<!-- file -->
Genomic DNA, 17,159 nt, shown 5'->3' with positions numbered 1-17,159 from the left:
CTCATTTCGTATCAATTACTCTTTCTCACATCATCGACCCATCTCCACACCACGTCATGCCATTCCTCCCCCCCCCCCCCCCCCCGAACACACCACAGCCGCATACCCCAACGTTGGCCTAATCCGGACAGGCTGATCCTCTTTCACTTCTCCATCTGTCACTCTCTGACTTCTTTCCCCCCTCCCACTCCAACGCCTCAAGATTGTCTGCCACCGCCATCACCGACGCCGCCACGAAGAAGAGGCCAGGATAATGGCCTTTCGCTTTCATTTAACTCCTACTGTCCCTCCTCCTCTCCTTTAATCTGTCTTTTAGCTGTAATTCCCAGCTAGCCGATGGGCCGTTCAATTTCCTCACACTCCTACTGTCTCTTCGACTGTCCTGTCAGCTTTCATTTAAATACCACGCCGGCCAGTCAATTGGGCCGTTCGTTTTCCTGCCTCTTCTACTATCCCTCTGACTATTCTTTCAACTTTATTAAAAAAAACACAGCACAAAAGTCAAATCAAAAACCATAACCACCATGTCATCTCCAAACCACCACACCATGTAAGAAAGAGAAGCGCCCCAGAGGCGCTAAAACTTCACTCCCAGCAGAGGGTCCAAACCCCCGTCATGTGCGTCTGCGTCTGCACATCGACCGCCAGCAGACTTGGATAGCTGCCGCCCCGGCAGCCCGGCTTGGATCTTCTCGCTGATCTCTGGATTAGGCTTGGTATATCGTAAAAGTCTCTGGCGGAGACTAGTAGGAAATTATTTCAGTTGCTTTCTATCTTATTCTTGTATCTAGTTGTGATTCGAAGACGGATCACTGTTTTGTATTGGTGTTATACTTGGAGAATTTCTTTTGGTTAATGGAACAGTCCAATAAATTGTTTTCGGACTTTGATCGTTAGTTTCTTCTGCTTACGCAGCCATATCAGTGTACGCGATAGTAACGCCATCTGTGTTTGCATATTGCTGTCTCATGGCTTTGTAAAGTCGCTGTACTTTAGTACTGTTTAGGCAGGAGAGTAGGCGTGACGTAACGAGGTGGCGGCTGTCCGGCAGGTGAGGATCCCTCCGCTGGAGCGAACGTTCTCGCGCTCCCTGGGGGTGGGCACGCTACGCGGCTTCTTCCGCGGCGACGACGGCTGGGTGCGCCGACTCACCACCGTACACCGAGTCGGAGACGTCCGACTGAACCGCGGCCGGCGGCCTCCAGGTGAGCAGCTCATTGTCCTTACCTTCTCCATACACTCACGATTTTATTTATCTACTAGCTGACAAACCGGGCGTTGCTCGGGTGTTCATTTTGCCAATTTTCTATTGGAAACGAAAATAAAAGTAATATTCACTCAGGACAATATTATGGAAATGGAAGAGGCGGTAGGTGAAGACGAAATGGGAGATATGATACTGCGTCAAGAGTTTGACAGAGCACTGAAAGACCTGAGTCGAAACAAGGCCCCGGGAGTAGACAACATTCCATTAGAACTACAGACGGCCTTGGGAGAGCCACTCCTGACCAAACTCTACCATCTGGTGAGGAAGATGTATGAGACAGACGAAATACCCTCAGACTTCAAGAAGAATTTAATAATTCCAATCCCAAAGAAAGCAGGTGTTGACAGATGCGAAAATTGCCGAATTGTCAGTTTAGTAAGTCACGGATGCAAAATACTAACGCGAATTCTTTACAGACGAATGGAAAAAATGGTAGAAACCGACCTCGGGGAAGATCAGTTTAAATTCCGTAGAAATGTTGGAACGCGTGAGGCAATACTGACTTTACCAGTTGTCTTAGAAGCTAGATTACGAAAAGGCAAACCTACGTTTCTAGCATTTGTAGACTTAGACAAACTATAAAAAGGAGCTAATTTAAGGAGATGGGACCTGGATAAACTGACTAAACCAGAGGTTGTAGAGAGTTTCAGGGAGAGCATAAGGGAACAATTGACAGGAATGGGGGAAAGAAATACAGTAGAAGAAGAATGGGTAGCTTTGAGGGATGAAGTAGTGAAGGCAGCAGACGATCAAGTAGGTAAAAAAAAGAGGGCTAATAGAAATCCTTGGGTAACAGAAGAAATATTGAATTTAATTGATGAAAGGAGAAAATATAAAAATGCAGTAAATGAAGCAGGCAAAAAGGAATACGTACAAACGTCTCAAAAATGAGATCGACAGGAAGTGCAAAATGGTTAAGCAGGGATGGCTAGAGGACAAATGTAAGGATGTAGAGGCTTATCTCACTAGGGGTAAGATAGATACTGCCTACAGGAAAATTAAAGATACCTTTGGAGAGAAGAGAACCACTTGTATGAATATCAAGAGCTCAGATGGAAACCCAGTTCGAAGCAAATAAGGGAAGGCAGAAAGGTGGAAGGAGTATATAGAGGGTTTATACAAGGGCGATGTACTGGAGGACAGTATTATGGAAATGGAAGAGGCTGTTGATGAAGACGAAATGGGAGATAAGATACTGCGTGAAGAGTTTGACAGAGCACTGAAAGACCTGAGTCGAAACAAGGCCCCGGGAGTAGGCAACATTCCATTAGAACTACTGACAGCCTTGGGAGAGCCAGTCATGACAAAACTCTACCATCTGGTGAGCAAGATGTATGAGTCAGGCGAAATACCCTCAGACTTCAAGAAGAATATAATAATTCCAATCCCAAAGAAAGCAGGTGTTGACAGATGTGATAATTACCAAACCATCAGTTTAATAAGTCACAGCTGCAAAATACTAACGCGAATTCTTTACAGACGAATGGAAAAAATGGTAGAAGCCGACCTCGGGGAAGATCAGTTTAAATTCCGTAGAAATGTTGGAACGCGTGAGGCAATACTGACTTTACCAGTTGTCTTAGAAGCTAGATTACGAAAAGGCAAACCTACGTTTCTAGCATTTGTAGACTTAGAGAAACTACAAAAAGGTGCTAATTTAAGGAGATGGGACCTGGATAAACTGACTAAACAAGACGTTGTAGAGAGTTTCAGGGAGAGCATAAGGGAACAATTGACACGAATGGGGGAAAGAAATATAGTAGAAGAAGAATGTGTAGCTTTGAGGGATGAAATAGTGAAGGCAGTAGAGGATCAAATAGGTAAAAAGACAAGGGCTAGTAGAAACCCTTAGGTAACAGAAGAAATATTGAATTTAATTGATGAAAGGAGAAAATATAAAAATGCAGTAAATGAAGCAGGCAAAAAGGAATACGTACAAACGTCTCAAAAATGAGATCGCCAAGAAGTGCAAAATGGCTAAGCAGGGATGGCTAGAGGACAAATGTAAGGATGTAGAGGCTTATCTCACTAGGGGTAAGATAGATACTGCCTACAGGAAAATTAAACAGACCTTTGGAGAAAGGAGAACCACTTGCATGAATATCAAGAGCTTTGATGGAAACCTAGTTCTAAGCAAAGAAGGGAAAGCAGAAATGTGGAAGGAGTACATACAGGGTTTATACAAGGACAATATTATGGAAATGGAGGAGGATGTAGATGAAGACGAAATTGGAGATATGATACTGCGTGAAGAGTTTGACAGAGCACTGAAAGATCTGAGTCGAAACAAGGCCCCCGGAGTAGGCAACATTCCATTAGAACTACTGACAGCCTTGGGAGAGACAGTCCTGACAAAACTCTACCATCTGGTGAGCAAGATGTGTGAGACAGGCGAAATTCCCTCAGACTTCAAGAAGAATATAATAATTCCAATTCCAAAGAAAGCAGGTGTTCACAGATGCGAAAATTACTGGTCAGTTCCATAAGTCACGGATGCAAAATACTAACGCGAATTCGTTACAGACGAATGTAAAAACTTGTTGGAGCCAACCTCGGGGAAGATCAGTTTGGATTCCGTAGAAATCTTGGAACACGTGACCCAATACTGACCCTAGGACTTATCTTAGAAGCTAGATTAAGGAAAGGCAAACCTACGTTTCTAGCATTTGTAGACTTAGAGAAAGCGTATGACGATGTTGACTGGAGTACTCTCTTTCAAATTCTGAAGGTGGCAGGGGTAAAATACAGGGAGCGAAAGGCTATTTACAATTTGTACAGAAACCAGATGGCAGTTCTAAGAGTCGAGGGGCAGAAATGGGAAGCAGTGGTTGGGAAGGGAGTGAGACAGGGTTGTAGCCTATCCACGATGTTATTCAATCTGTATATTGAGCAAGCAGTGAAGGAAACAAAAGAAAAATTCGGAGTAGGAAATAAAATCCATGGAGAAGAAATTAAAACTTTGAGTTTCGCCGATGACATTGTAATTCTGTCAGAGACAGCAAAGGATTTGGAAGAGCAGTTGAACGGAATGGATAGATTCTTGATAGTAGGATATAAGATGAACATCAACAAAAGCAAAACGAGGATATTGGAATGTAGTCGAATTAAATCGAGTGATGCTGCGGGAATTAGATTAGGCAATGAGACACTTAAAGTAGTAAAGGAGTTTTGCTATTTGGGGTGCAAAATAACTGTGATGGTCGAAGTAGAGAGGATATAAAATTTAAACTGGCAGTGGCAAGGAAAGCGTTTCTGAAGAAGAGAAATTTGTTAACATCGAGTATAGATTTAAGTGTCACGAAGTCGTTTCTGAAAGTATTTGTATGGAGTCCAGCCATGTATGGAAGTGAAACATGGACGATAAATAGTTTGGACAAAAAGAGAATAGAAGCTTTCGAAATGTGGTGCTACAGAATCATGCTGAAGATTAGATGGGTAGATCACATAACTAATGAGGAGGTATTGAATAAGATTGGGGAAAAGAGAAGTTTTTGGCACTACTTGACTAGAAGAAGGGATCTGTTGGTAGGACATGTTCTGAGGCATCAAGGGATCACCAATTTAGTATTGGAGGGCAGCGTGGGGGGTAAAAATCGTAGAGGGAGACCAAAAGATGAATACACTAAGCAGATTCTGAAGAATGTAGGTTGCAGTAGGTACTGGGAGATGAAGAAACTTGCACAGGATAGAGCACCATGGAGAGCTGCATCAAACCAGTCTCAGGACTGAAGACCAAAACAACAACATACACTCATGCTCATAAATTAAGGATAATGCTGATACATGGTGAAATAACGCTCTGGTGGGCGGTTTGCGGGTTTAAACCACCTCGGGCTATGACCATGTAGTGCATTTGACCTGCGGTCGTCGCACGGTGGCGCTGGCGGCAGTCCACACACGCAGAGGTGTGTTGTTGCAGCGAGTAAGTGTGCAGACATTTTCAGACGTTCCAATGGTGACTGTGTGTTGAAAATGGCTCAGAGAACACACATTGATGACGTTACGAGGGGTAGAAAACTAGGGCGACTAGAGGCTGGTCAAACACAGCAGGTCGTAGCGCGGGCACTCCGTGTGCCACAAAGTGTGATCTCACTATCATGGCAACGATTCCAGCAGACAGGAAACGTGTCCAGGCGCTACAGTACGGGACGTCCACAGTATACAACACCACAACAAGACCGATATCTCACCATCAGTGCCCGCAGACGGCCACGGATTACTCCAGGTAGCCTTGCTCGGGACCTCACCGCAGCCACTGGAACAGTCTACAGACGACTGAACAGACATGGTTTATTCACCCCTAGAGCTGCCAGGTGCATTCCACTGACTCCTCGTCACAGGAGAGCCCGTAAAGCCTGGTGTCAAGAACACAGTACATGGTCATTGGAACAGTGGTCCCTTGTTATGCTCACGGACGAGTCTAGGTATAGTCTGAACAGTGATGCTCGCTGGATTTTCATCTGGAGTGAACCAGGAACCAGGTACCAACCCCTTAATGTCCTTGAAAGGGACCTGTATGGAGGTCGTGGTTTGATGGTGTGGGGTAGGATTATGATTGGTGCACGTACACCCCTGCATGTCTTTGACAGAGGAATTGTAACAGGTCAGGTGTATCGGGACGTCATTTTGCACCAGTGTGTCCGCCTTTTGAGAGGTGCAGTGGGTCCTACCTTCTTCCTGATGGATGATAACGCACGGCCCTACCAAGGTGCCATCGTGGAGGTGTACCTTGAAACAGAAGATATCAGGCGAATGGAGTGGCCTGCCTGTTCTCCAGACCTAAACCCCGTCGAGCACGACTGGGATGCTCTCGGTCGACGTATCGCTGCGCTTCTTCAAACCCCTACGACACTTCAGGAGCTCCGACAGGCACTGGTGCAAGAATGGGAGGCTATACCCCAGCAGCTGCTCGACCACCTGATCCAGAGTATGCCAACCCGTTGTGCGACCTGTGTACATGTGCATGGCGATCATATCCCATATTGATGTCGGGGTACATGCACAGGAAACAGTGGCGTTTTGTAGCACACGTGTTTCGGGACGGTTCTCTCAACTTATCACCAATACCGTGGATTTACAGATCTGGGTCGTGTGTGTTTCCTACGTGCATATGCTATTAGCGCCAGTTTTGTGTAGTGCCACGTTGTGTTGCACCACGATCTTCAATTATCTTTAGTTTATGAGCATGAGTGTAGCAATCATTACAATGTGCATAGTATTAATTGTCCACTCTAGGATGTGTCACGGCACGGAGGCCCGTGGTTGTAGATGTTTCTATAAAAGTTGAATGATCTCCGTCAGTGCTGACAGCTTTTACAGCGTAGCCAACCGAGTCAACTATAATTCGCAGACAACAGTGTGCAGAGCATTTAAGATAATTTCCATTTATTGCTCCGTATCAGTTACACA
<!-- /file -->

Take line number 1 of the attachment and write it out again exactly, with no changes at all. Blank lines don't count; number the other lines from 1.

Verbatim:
Genomic DNA, 17,159 nt, shown 5'->3' with positions numbered 1-17,159 from the left: